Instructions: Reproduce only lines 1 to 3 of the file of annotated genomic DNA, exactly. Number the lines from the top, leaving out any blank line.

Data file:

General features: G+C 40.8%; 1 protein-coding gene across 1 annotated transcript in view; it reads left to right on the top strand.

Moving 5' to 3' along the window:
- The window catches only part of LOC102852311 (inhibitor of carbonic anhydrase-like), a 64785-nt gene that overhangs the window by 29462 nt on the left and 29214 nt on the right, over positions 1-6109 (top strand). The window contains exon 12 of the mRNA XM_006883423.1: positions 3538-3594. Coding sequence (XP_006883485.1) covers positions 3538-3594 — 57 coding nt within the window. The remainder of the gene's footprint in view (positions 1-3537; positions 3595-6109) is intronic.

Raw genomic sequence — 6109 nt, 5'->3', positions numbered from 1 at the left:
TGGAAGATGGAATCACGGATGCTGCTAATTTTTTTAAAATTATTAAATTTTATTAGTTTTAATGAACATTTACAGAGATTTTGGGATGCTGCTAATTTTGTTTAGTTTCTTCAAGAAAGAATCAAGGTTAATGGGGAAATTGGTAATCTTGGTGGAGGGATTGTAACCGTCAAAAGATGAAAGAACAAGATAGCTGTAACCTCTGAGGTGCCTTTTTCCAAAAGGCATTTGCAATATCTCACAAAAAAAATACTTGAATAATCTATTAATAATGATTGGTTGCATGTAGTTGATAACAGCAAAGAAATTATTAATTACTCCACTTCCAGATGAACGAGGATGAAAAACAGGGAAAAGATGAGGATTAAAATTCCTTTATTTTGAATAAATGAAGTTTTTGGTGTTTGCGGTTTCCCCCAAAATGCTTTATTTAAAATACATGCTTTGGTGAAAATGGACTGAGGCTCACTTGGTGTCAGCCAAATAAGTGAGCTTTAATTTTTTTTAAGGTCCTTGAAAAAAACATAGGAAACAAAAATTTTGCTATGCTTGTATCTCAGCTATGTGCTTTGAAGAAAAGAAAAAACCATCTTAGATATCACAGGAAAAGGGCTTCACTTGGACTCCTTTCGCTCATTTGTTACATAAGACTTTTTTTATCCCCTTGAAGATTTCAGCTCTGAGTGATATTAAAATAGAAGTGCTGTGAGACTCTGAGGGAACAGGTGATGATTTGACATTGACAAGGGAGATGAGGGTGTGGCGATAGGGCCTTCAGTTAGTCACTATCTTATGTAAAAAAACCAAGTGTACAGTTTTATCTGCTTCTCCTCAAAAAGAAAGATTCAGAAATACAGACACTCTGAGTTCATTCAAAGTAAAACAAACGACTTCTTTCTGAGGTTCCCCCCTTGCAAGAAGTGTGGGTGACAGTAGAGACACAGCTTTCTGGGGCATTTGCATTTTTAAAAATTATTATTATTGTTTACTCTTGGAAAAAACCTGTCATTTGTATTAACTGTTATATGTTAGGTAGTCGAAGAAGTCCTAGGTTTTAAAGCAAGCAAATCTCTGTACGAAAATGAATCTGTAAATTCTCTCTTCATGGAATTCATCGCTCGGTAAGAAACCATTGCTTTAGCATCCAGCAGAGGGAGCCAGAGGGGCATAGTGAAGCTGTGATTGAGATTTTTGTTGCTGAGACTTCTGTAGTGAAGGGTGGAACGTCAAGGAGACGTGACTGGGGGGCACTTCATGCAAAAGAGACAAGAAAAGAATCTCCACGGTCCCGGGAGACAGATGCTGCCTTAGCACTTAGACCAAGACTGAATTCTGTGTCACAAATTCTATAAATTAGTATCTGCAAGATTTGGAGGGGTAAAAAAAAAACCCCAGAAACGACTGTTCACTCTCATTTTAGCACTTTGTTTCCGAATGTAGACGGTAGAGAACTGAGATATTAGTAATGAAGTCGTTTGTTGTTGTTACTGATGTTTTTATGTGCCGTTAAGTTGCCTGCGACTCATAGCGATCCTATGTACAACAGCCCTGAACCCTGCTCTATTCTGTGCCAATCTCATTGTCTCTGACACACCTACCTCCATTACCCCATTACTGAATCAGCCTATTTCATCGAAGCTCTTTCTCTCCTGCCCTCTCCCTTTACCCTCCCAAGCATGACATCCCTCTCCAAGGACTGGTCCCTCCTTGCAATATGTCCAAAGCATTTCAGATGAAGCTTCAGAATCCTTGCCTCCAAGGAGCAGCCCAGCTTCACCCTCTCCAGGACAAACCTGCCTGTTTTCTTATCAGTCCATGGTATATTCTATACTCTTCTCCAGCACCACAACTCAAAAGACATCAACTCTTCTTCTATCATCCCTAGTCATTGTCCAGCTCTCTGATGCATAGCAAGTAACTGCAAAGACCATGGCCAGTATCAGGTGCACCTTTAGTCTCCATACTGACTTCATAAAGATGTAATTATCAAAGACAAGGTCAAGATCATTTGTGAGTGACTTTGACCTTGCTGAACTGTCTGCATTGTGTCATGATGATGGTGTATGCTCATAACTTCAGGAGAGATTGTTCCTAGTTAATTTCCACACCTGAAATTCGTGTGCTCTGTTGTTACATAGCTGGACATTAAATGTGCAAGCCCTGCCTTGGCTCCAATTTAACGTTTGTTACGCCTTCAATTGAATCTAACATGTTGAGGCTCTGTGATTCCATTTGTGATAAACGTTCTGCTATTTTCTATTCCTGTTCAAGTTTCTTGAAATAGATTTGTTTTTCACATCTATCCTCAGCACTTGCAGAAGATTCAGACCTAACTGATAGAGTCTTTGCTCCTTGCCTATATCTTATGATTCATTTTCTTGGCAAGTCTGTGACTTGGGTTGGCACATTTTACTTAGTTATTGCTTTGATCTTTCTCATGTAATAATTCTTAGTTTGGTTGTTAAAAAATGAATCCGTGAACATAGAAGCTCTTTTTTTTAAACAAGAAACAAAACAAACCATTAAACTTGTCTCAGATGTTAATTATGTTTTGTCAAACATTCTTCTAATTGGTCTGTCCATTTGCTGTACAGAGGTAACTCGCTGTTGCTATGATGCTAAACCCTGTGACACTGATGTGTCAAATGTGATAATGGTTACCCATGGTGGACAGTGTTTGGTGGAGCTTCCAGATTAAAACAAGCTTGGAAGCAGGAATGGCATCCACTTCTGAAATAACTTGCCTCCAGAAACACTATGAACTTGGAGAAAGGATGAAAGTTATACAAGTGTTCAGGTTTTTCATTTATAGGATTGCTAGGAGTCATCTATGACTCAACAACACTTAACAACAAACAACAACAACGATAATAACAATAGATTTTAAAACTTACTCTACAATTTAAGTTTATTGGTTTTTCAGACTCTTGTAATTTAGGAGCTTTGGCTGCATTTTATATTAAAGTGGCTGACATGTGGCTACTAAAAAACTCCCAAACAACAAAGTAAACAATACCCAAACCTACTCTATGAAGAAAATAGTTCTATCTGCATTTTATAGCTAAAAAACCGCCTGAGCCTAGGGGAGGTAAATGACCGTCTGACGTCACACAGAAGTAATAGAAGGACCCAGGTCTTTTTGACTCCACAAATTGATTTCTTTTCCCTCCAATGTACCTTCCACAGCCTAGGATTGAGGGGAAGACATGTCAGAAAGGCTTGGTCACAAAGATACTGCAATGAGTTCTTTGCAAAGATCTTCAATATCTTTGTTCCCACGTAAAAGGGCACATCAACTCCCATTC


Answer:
General features: G+C 40.8%; 1 protein-coding gene across 1 annotated transcript in view; it reads left to right on the top strand.

Moving 5' to 3' along the window:
- The window catches only part of LOC102852311 (inhibitor of carbonic anhydrase-like), a 64785-nt gene that overhangs the window by 29462 nt on the left and 29214 nt on the right, over positions 1-6109 (top strand). The window contains exon 12 of the mRNA XM_006883423.1: positions 3538-3594. Coding sequence (XP_006883485.1) covers positions 3538-3594 — 57 coding nt within the window. The remainder of the gene's footprint in view (positions 1-3537; positions 3595-6109) is intronic.